#4 Financial Assets and Liabilities

letter of instruction

This section of the letter is likely to resonate the loudest with WCI readers. Locating your assets and liabilities is one of the most time-consuming parts of the probate process. Knowing this information is also crucial for your family to provide for their short- and long-term financial needs. If they do not remember that you never rolled over that old 403(b) from a former employer, it may be lost for years until it eventually escheats back to the state.

Here are some asset types that you might want to catalog in your letter:

  • Checking and savings accounts
  • Safe deposit boxes
  • Retirement accounts
  • Investment accounts
  • Insurance policies and annuities
  • Collections
  • Personal loans (when you are the lender)
  • Employment benefits
  • Business interests
  • Unsatisfied court judgments or settlements (when you are the plaintiff)
  • Virtual or cryptocurrency
  • Loyalty or rewards programs
  • Intellectual property (e.g., patents, copyright, trademarks)
  • Other assets of significant value

With each of the above, it is helpful to list the account number, account owners, beneficiaries, and the locations where any relevant documents are stored. It is also helpful to share where you store checkbooks, the keys to safe deposit boxes, and the appraisals for any valuables.

It is also important that your letter provides a roadmap of your liabilities: mortgages, personal loans or lines of credit, credit cards, payment plans, personal debts, unsatisfied judgments or settlements, and any other significant liabilities. While not thought of as a traditional liability, if you have made any charitable pledges that are outstanding, it is important to share the names of the charities and a description of the pledges.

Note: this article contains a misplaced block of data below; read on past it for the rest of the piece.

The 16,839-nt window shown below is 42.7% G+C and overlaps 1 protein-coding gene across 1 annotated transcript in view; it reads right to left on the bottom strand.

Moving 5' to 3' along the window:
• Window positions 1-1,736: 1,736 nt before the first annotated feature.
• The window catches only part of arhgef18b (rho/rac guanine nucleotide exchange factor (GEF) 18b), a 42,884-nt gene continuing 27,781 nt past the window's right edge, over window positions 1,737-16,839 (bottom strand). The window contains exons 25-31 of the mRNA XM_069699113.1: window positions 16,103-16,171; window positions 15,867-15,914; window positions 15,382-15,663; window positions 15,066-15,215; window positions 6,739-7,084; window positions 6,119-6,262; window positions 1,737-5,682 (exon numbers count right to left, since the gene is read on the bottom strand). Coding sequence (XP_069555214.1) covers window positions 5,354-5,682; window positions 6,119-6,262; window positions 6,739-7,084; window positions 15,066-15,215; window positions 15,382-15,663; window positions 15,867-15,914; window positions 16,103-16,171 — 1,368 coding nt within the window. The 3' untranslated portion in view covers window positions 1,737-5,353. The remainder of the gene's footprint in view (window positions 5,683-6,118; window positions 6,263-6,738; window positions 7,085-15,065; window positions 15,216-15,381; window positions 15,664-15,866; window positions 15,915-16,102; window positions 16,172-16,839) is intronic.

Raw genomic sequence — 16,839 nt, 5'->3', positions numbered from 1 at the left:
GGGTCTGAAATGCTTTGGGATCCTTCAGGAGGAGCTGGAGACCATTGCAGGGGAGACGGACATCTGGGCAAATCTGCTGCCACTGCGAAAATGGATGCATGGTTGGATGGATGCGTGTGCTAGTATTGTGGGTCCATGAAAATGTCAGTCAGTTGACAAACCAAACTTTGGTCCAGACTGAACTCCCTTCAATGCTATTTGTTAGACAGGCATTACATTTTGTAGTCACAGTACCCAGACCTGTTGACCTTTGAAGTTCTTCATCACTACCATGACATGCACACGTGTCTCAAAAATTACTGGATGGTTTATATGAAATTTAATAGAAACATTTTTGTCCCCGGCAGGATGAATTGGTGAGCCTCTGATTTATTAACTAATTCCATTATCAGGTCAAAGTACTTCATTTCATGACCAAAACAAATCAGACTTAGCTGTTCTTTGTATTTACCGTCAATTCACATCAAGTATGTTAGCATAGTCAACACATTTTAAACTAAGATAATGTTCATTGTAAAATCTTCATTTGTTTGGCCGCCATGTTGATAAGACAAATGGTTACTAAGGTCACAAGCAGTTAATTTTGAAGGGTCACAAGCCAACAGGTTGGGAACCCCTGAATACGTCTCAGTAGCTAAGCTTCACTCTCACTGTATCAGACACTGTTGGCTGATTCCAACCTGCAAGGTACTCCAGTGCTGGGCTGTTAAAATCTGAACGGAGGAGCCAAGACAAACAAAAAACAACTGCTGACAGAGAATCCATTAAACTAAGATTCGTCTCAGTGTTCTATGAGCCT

#5 Real Estate and Vehicles

For each piece of real estate that you own, you should list the names of the owners, how the property is titled, the date it was acquired and the cost (or estimated value), information about any mortgages, the description and cost of any improvements, and where related documents are maintained (e.g., title, closing statement, title and property insurance, appraisal, surveys, etc). If the property is rented, provide the contact information for any property manager and say where the current lease documents are stored.

For each vehicle that you own, you should list the named owners, where the vehicle and keys are generally kept (especially if not at your primary residence), your insurance carrier and your agent’s contact information, and whether any loan is outstanding. It is also helpful to note where any maintenance records are kept.

#6 Personal Property

If you have valuable personal property and you have preferences for who receives it, it would be helpful to identify the articles of personal property, where it is generally stored, and any documentation (e.g., inventory, appraisals, warranties, receipts). When it comes to bequeathing personal property, about two-thirds of US states allow people to dispose of tangible personal property (e.g., furniture, art, jewelry, household items) using a personal property memorandum (PPMs) in conjunction with their will. A PPM is a less formal document that lists the property and who should receive it. The PPM can be updated more easily because it does not need to follow the same formalities of a will. If you have a PPM, you should keep a copy with your letter of instruction and will.

While we think of Fido as a member of the family, pets technically are our property. Especially if you live alone, it is important to specify who should be asked to care for your pets (including a backup), any instructions you may have, and the name of the pet’s veterinarian. If your animal has been chipped, share where that number and documentation can be found.